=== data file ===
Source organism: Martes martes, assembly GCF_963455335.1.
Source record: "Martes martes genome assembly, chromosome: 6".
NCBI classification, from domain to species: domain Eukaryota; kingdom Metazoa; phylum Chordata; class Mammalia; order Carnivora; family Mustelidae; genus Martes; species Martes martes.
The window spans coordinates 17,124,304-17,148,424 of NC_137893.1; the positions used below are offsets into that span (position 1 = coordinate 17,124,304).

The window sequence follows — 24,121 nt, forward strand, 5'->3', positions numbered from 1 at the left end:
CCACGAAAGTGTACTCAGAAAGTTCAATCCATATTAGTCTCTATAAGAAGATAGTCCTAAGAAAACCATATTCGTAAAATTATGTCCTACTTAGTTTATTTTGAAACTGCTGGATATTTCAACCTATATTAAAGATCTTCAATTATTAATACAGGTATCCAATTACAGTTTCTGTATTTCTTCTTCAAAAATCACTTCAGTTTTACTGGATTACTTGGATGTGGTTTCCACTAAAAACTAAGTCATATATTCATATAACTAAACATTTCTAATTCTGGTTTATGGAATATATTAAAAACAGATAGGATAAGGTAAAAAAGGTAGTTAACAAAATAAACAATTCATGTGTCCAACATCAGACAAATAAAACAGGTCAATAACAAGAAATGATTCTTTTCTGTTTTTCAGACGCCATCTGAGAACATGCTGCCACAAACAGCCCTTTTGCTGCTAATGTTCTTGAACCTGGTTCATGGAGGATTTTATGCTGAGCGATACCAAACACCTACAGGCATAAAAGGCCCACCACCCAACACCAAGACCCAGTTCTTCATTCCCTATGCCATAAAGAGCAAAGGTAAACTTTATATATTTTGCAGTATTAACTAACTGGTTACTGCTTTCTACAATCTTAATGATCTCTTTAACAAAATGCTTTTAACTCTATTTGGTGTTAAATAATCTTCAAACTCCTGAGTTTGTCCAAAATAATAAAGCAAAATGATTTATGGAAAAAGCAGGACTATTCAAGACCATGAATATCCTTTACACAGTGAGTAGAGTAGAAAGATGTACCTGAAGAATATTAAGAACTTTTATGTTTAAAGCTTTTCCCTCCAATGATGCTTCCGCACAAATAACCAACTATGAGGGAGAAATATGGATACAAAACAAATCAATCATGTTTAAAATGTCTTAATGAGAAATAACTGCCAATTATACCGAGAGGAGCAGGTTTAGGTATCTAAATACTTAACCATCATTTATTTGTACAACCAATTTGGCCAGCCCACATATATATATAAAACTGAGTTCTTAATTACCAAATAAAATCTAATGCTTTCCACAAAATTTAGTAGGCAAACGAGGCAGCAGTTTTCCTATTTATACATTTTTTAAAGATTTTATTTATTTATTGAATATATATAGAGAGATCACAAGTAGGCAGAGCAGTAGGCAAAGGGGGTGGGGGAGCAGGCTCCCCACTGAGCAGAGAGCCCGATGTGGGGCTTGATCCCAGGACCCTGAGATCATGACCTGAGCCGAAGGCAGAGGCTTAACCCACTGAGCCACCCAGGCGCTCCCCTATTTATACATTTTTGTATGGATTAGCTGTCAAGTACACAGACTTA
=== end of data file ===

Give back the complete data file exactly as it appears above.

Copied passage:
Source organism: Martes martes, assembly GCF_963455335.1.
Source record: "Martes martes genome assembly, chromosome: 6".
NCBI classification, from domain to species: domain Eukaryota; kingdom Metazoa; phylum Chordata; class Mammalia; order Carnivora; family Mustelidae; genus Martes; species Martes martes.
The window spans coordinates 17,124,304-17,148,424 of NC_137893.1; the positions used below are offsets into that span (position 1 = coordinate 17,124,304).

The window sequence follows — 24,121 nt, forward strand, 5'->3', positions numbered from 1 at the left end:
CCACGAAAGTGTACTCAGAAAGTTCAATCCATATTAGTCTCTATAAGAAGATAGTCCTAAGAAAACCATATTCGTAAAATTATGTCCTACTTAGTTTATTTTGAAACTGCTGGATATTTCAACCTATATTAAAGATCTTCAATTATTAATACAGGTATCCAATTACAGTTTCTGTATTTCTTCTTCAAAAATCACTTCAGTTTTACTGGATTACTTGGATGTGGTTTCCACTAAAAACTAAGTCATATATTCATATAACTAAACATTTCTAATTCTGGTTTATGGAATATATTAAAAACAGATAGGATAAGGTAAAAAAGGTAGTTAACAAAATAAACAATTCATGTGTCCAACATCAGACAAATAAAACAGGTCAATAACAAGAAATGATTCTTTTCTGTTTTTCAGACGCCATCTGAGAACATGCTGCCACAAACAGCCCTTTTGCTGCTAATGTTCTTGAACCTGGTTCATGGAGGATTTTATGCTGAGCGATACCAAACACCTACAGGCATAAAAGGCCCACCACCCAACACCAAGACCCAGTTCTTCATTCCCTATGCCATAAAGAGCAAAGGTAAACTTTATATATTTTGCAGTATTAACTAACTGGTTACTGCTTTCTACAATCTTAATGATCTCTTTAACAAAATGCTTTTAACTCTATTTGGTGTTAAATAATCTTCAAACTCCTGAGTTTGTCCAAAATAATAAAGCAAAATGATTTATGGAAAAAGCAGGACTATTCAAGACCATGAATATCCTTTACACAGTGAGTAGAGTAGAAAGATGTACCTGAAGAATATTAAGAACTTTTATGTTTAAAGCTTTTCCCTCCAATGATGCTTCCGCACAAATAACCAACTATGAGGGAGAAATATGGATACAAAACAAATCAATCATGTTTAAAATGTCTTAATGAGAAATAACTGCCAATTATACCGAGAGGAGCAGGTTTAGGTATCTAAATACTTAACCATCATTTATTTGTACAACCAATTTGGCCAGCCCACATATATATATAAAACTGAGTTCTTAATTACCAAATAAAATCTAATGCTTTCCACAAAATTTAGTAGGCAAACGAGGCAGCAGTTTTCCTATTTATACATTTTTTAAAGATTTTATTTATTTATTGAATATATATAGAGAGATCACAAGTAGGCAGAGCAGTAGGCAAAGGGGGTGGGGGAGCAGGCTCCCCACTGAGCAGAGAGCCCGATGTGGGGCTTGATCCCAGGACCCTGAGATCATGACCTGAGCCGAAGGCAGAGGCTTAACCCACTGAGCCACCCAGGCGCTCCCCTATTTATACATTTTTGTATGGATTAGCTGTCAAGTACACAGACTTA